Posted by Richard Ashby at Friday, 21 February 2014 at 8:16pm GMT

It's nice to see the bishops interested in something other than sex.

Perhaps this will start a trend.

Posted by JPM at Saturday, 22 February 2014 at 3:36am GMT

It's taken the C of E twenty years (or is it a hundred) to get to the kind of gender inclusivity all the main political parties achieved decades ago. And it hasn't even got there yet.

Now we have the "pastoral statement"---following all the research that shows the gap between the bishops' position and that of many of their own flock (see some of the speeches in the House of Lords debate on the Equal Marriage bill to see that this is not just from younger people.)

Up and down the country there are unoccupied and under-occupied clergy houses. See also comments by Charlotte Leslie MP in Daily Telegraph about Lambeth Palace.

So, what moral authority has this pronouncement got? A stopped clock is right occasionally ... but the problem is that you can't tell when.

Posted by Turbulent priest at Saturday, 22 February 2014 at 6:54am GMT

For heavens sake! This posting isn't about the CoE bishops and their wretched "pastoral" letter; its about the scandal of up to half a million people in this rich country having to rely on food banks. Its so much easier, though, to condemn the bishops rather than think about those less fortunate than ourselves. They're not the only ones who are selective in their sympathies.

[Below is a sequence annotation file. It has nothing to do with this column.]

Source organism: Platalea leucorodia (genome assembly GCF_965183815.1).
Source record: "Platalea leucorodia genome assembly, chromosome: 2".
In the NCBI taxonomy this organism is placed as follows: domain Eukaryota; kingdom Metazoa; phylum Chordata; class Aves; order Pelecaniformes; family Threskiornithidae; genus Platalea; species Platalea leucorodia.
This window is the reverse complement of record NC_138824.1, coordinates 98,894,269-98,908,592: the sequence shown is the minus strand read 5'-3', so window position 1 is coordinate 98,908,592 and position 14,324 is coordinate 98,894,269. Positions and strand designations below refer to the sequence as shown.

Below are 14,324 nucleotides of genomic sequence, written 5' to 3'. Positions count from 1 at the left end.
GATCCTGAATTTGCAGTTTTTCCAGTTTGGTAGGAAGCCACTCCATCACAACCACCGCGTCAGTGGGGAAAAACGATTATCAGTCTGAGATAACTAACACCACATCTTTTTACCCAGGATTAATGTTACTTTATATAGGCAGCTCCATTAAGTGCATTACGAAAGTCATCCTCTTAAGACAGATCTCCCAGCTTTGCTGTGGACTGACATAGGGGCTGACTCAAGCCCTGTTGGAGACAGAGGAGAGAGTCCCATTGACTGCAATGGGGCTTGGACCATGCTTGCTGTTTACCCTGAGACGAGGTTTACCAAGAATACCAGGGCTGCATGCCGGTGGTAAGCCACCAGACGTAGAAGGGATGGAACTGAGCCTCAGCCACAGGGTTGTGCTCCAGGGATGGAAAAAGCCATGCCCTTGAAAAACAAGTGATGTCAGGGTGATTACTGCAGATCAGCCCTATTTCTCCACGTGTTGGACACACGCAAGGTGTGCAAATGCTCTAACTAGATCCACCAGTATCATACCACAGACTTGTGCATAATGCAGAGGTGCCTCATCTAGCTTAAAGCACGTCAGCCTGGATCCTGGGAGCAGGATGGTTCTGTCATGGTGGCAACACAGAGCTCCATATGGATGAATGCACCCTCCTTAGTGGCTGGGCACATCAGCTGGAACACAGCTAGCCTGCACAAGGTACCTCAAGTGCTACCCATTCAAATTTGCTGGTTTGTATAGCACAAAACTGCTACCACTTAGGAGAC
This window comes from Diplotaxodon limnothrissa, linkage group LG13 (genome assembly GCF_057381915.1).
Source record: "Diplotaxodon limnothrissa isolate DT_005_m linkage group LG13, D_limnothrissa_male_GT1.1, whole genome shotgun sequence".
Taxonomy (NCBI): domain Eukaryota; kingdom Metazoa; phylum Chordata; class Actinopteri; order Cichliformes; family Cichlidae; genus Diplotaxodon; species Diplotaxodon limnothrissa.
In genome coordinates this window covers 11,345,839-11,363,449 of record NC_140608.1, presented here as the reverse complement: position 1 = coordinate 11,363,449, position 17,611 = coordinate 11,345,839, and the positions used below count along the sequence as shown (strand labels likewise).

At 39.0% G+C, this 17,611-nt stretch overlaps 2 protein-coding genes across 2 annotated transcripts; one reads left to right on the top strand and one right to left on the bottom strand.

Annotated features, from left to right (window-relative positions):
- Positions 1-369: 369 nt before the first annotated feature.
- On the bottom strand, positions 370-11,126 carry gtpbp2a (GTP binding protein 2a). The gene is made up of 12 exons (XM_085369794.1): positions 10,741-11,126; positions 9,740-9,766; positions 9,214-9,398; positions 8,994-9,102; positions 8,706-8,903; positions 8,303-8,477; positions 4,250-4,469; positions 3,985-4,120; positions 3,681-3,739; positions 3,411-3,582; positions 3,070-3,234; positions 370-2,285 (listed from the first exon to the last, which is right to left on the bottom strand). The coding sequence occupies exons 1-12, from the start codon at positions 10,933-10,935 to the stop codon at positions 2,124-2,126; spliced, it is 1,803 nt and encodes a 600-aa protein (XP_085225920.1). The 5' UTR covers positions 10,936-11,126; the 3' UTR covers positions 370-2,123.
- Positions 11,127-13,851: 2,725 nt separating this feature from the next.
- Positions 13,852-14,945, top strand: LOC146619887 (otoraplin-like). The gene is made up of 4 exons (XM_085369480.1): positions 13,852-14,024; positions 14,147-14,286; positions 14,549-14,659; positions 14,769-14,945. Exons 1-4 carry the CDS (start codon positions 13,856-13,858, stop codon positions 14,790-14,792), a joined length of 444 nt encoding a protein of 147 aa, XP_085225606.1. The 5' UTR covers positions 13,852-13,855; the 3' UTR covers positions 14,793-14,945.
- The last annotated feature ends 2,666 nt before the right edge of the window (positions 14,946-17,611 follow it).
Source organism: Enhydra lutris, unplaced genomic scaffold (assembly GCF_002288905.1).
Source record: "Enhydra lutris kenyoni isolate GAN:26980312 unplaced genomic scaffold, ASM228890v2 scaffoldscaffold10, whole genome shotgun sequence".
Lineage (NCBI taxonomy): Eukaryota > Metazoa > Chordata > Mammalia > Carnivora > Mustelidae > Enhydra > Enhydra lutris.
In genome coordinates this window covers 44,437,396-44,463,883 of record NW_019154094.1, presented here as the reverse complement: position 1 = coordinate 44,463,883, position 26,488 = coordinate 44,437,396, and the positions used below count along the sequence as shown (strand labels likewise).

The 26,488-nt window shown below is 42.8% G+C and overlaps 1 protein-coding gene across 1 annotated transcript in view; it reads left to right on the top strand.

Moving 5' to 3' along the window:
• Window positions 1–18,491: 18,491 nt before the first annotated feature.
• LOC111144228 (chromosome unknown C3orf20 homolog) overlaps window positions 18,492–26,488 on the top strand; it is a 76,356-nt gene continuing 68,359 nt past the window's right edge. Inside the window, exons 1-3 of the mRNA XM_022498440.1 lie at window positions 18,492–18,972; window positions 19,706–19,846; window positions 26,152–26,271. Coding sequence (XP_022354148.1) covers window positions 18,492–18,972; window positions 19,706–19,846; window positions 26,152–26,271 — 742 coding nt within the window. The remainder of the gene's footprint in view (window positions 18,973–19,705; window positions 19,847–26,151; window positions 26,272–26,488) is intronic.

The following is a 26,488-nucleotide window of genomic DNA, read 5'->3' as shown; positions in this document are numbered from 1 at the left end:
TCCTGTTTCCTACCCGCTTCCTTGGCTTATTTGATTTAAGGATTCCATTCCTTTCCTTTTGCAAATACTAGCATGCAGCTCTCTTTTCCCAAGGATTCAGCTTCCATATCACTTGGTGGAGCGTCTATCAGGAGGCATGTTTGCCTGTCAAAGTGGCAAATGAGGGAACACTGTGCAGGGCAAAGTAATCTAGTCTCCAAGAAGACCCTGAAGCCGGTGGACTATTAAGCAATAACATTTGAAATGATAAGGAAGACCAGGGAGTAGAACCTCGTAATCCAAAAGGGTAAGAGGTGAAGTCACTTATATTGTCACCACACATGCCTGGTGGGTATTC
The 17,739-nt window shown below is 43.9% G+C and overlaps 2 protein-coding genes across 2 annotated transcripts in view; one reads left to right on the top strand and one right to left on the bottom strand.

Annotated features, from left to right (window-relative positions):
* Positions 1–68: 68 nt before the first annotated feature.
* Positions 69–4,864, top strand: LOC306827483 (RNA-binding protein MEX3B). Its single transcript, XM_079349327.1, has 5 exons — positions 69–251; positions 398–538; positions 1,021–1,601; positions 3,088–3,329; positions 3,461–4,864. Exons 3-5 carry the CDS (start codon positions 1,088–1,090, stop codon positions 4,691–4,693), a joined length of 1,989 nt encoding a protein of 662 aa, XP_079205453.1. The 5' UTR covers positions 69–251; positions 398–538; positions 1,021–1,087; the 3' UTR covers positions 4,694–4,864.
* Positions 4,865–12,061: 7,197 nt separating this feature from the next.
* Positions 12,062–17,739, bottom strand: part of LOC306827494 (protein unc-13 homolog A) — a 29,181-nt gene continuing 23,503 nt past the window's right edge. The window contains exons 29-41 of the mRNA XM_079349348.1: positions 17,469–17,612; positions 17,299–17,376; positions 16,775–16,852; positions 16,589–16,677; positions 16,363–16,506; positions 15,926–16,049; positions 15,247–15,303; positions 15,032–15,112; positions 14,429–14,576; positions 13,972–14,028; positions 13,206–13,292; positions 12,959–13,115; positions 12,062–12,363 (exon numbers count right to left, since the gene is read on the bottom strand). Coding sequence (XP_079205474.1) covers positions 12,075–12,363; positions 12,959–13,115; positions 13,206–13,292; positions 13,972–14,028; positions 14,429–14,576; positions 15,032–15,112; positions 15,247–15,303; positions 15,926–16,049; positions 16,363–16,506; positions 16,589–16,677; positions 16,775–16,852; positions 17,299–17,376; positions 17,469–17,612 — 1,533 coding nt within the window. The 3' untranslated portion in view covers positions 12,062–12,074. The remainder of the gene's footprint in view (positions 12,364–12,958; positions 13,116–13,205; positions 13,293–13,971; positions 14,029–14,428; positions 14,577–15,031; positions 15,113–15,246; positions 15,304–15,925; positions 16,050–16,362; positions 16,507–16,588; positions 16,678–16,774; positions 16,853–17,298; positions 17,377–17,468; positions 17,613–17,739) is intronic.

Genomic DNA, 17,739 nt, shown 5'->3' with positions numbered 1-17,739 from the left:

Incidentally this letter was signed by senior representatives of the Methodist and URC churches as well as the Quakers and 2 Church in Wales bishops - and no, they aren't CoE. As for Charlotte Leslie,she is a Conservative MP, so she would defend the Government, wouldn't she (and she also thinks religious organisations should be free to deny same sex marriage BTW). Jonathan Freedland in The Guardian writes rather more to the point.

Posted by Helen at Saturday, 22 February 2014 at 9:44am GMT

I completely agree with you.
Not that there is much that can be said about the letter itself. It is right that it should have been written and I have immediately signed up to the campaign. There is not really much controversy and uncontroversial topics don't generate comments on TA.

But the other thing this is showing is how much the bishops have written themselves out of the picture. Even when they act in a morally responsible way, all people remember is that big unresolved issue of immoral discrimination they are guilty of and all the other signatories are tarred with that same brush.

I noticed that when the bishops were sent anonymous letters containing a Humbug sweet even Alan Wilson received one!

Alan himself pointed this out several months ago when he said that fewer secular charities are able to work with the church because they cannot work with organisations that do not comply with modern equality policies.

This is hugely regrettable, I agree. But it is a direct consequence of the conduct of the CoE. And it's helpful that this is coming to light more and more. If an appeal to decency will not make the church change its thinking, then maybe realpolitik will.